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Hoffmann, R. A wiki for the life sciences where authorship matters. Nature Genetics (2008)

In vitro and in vivo functional activity of Chlamydia MurA, a UDP-N-acetylglucosamine enolpyruvyl transferase involved in peptidoglycan synthesis and fosfomycin resistance.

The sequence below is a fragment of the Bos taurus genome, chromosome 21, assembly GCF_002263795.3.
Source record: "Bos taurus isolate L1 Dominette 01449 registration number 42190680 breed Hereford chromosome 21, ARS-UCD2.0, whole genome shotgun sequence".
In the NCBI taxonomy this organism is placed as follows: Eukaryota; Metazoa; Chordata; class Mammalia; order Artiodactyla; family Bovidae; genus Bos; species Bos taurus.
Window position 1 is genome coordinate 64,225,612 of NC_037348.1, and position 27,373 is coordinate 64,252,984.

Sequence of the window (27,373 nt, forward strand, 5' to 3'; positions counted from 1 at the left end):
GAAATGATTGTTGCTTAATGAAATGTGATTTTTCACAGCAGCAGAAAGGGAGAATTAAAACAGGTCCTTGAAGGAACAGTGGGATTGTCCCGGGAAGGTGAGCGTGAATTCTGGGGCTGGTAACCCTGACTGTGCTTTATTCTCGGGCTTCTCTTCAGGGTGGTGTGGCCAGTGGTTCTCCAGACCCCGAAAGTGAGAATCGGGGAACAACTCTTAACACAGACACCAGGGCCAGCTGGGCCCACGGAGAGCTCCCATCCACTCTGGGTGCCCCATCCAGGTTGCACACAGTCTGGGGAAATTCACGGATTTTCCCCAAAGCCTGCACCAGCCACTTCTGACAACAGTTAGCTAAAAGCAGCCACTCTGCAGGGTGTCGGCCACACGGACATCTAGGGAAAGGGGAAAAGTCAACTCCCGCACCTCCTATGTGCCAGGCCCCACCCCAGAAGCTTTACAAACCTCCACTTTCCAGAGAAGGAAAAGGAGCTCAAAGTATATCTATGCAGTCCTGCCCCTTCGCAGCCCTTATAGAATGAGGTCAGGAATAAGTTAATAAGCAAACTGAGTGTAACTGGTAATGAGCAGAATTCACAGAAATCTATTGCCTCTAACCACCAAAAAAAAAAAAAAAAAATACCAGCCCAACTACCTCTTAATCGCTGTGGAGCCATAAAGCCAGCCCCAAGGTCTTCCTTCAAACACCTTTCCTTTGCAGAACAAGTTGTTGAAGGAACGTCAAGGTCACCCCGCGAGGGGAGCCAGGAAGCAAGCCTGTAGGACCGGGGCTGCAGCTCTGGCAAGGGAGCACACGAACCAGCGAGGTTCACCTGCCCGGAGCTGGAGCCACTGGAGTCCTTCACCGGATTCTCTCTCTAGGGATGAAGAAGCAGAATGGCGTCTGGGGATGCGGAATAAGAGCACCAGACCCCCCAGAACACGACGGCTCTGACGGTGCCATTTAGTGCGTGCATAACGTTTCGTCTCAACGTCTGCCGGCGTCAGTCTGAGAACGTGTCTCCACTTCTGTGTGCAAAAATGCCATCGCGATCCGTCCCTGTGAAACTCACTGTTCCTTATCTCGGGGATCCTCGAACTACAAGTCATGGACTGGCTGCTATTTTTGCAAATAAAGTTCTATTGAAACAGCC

Organisms of Chlamydia spp. are obligate intracellular, gram-negative bacteria with a dimorphic developmental cycle that takes place entirely within a membrane-bound vacuole termed an inclusion. The chlamydial anomaly refers to the fact that cell wall-active antibiotics inhibit Chlamydia growth and peptidoglycan (PG) synthesis genes are present in the genome, yet there is no biochemical evidence for synthesis of PG. In this work, we undertook a genetics-based approach to reevaluate the chlamydial anomaly by characterizing MurA, a UDP-N-acetylglucosamine enolpyruvyl transferase that catalyzes the first committed step of PG synthesis. The murA gene from Chlamydia trachomatis serovar L2 was cloned and placed under the control of the arabinose-inducible, glucose-repressible ara promoter and transformed into Escherichia coli. After transduction of a lethal DeltamurA mutation into the strain, viability of the E. coli strain became dependent upon expression of the C. trachomatis murA. DNA sequence analysis of murA from C. trachomatis predicted a cysteine-to-aspartate change in a key residue within the active site of MurA. In E. coli, the same mutation has previously been shown to cause resistance to fosfomycin, a potent antibiotic that specifically targets MurA. In vitro activity of the chlamydial MurA was resistant to high levels of fosfomycin. Growth of C. trachomatis was also resistant to fosfomycin. Moreover, fosfomycin resistance was imparted to the E. coli strain expressing the chlamydial murA. Conversion of C. trachomatis elementary bodies to reticulate bodies and cell division are correlated with expression of murA mRNA. mRNA from murB, the second enzymatic reaction in the PG pathway, was also detected during C. trachomatis infection. Our findings, as well as work from other groups, suggest that a functional PG pathway exists in Chlamydia spp. We propose that chlamydial PG is essential for progression through the developmental cycle as well as for cell division. Elucidating the existence of PG in Chlamydia spp. is of significance for the development of novel antibiotics targeting the chlamydial cell wall.[1]


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